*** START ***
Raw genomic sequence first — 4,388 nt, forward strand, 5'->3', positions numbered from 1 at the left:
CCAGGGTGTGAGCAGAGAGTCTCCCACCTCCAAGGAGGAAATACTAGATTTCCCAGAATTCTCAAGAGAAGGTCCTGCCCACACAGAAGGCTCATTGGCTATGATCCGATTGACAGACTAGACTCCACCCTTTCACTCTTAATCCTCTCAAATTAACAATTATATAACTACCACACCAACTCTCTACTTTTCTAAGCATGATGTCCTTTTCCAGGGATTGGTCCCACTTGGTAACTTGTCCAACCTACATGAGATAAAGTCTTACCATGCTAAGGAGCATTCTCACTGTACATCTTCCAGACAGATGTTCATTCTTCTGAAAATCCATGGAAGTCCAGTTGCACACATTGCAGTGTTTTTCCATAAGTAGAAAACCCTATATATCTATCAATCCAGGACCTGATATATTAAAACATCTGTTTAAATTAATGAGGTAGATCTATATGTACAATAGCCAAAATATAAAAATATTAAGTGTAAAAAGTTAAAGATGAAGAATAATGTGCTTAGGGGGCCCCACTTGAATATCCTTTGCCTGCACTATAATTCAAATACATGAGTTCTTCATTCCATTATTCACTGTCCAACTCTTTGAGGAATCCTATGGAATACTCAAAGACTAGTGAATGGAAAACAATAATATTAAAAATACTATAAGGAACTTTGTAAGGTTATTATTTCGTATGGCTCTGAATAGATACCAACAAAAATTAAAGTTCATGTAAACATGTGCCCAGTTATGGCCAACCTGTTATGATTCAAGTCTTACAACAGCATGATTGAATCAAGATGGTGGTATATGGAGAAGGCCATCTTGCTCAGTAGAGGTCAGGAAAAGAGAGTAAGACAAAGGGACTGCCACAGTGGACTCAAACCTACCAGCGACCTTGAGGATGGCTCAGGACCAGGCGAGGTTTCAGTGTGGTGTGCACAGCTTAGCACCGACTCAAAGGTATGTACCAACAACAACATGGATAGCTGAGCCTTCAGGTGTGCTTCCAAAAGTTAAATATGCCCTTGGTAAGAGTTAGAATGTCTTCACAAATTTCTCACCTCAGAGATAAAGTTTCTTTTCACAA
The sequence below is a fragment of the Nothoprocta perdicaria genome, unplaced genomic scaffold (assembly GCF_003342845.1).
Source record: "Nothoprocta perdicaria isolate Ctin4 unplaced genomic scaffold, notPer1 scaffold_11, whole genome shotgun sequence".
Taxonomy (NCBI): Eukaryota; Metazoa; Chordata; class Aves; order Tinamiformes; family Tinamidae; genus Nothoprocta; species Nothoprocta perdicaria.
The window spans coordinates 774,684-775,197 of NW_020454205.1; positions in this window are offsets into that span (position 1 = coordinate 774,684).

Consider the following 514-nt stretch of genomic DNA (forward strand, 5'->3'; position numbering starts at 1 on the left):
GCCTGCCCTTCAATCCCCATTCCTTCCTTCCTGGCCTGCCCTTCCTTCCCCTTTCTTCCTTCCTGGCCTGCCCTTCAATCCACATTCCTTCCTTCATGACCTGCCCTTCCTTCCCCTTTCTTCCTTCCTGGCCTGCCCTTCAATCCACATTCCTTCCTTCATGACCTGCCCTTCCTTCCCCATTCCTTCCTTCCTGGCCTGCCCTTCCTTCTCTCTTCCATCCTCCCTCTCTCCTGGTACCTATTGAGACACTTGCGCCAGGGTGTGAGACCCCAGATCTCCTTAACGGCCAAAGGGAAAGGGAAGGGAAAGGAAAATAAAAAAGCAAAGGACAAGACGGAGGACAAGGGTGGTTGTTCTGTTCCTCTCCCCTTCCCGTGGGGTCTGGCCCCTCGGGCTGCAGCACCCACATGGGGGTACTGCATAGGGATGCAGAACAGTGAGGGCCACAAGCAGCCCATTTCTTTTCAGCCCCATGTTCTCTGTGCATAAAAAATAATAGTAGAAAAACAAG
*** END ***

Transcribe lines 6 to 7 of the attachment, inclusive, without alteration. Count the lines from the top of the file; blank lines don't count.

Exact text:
The window spans coordinates 774,684-775,197 of NW_020454205.1; positions in this window are offsets into that span (position 1 = coordinate 774,684).

Consider the following 514-nt stretch of genomic DNA (forward strand, 5'->3'; position numbering starts at 1 on the left):